From Greece you might expect perfect sunsets and nice beaches with clear water where
you can hang out in your typical summer holiday. But Greece has a very different side
during the off-season winter months.


A snowboard- and surf-trip to Greece has been on my mind for a couple of years. I can’t tell
what has caught my interest exactly, but suddenly I found myself going through satellite
images and maps of the area. My family spent most of their summer holidays in Greece
when I was a little kid, but back then I was neither into snowboarding, nor surfing.
With one of the worst winters to hit the Alps in decades and a record snowfall in Greece,
the decision to leave Switzerland was easy and we set sails.


Surfing in Greece?
We knew that the coastline picks up the prevailing south swells quite good just a little bit
south of Igoumenitsa, where our ferry arrived. Rolling into Parga just after sunset, a local
spotted the boards on our van and approached us. Five minutes later, we were invited to
join him surfing “a local spot” the next morning.
Castro – the region’s most iconic point break – was expected to light up and it was just
around the corner. Even though we had to get used to the short period swell with waves
coming in every eight seconds, the quality of the waves was surprisingly well and after
checking out a beach break in Paralia the next day we knew about Greek perfection. Once
more to our surprise, we were surfing very clean lines, even though the seven second rapid
fire was a bit of a problem for me here, making me spending most of the time in the impact


Hitting the snow – Kalavryta
Stoked from surfing the Mediterranean for the first time we headed towards the
Peloponnese peninsula where we would meet Janne and Gabe to complete the group. The
road seemed endless and was closer to an assembly of potholes than to an actual street. I
was ready to hear my campervan’s chassis crack for the last time at any second.
“Greece is a very mountainous country, in fact the third most mountainous in Europe after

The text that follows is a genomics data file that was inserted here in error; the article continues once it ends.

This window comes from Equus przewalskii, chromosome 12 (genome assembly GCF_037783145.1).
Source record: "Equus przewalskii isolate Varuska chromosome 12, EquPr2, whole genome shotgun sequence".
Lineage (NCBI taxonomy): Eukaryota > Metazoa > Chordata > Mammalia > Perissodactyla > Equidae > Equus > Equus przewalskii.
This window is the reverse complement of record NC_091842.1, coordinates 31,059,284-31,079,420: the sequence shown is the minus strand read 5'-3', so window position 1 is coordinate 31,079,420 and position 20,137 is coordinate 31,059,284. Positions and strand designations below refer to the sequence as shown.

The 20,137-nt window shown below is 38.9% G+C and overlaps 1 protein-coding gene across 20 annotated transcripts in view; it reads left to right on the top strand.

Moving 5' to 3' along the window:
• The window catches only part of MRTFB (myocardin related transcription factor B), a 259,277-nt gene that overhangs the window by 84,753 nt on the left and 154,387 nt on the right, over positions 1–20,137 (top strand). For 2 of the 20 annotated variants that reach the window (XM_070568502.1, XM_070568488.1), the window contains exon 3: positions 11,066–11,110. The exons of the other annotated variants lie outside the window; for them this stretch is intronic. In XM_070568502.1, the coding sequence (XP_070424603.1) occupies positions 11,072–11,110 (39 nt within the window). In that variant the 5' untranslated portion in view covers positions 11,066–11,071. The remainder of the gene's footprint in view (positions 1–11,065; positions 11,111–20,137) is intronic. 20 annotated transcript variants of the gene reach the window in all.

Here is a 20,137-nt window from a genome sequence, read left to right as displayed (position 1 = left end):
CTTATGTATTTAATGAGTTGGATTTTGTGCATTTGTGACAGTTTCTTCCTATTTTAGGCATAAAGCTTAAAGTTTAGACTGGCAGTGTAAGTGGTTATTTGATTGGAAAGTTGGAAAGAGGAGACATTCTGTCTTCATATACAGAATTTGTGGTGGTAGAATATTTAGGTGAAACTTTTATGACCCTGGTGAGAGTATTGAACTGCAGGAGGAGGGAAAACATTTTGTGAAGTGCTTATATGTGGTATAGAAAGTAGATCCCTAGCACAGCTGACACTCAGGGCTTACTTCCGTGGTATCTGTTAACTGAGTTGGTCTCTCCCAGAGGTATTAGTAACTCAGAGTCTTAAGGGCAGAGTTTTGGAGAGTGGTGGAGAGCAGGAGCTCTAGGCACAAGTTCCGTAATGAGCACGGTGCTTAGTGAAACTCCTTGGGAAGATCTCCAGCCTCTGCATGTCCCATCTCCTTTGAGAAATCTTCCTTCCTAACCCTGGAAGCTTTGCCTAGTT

Norway and Albania.”

The mountains in the Peloponnese stand pretty tall and especially from Kalavryta, our resort
of choice, the highest peak offers a 360° vista where you can see straight down to the sea
almost all around you. Imagine, when you can see the ocean from the mountain, moisture
and wind can come to the mountain, too. And they do it quite often and with a staggering
speed. This led to the first two days of our expedition spent inside a gigantic cloud of fog.
Every once in a while we could sneek a peak on mountain ridges and trees helping us
assemble the terrain in front of our inner eye. But for a true Greek riding experience, we
were desperately waiting for that clear skies forecast with little wind for two to three days
that was coming up. Meanwhile we used the time to get into the Greek skiing culture which
is – compared to the one we have in the Alps – pretty mellow. Lots of first-timers wearing
only jeans (no beanie, no gloves, no goggles: pretty badass concerning howling winds and fog at -5°C) and snowboarders seem to be rebels just like we were in the Alps in the early

Once the clouds cleared up, the mountain showed his potential: numerous peaks were
waiting to be ridden. So many in fact, that we had to narrow our choice down to two
northwest facing runs close to each other where the snow- and avalanche conditions would
be pretty much the same. Checking all the terrain would have been a matter of weeks, and
we only had two or three more days left as our next adventure was already waiting for us.


Mt. Olympus
250km north (beeline): a whole different story. With only a few villages scattered around,
the Mount Olympus massif, home to the ancient Greek god Zeus and his fellas, offers some
extremely remote terrain. You have to really know into which valley you drop, as you can
easily end up in one that has no roads whatsoever. This can be a life-threatening situation,
because you won’t find mobile coverage either. To sum it up in one sentence: if you go
freeriding in Greece, you are pretty much on your own.
Therefore, we opted for a guide to take us to the gods. Akis is a professional Greek
mountain guide and he showed us around for three days. Not only did he know where we
could find the best snow conditions, he also knew a good restaurant wherever we ended up.
It’s like almost anywhere, nothing beats local knowledge. The views from the Olympus
range are incredible and if you hit it right you can get runs with almost 3’000m vertical drop
as the peaks are only 17km away from the Aegean Sea.


All good things come to an end
What is really special about surfing and snowboarding in Greece: the locals are incredibly
friendly and welcoming. While in other parts of the world, you risk a stink-eye if you paddle
into a “secret” lineup or hike up a slope, the Greeks are very helpful with information and
the fact that two Swiss, a German and a Finnish guy came to explore their waves and
mountains made them exceptionally proud. To top off our adventure, we spent our last two
days in a very small resort named “Elatochori” where the locals already knew we would
come and wanted to know if we are the “Swiss crew” upon arrival.
Three lifts, two of them diesel-driven, and a handful of slopes winding down gently through
pine trees. With the spring breeze in the air, the views of Mt. Olympus on my right and the
looks into the seemingly never ending hills to the left I knew, the decision to leave
Switzerland was right.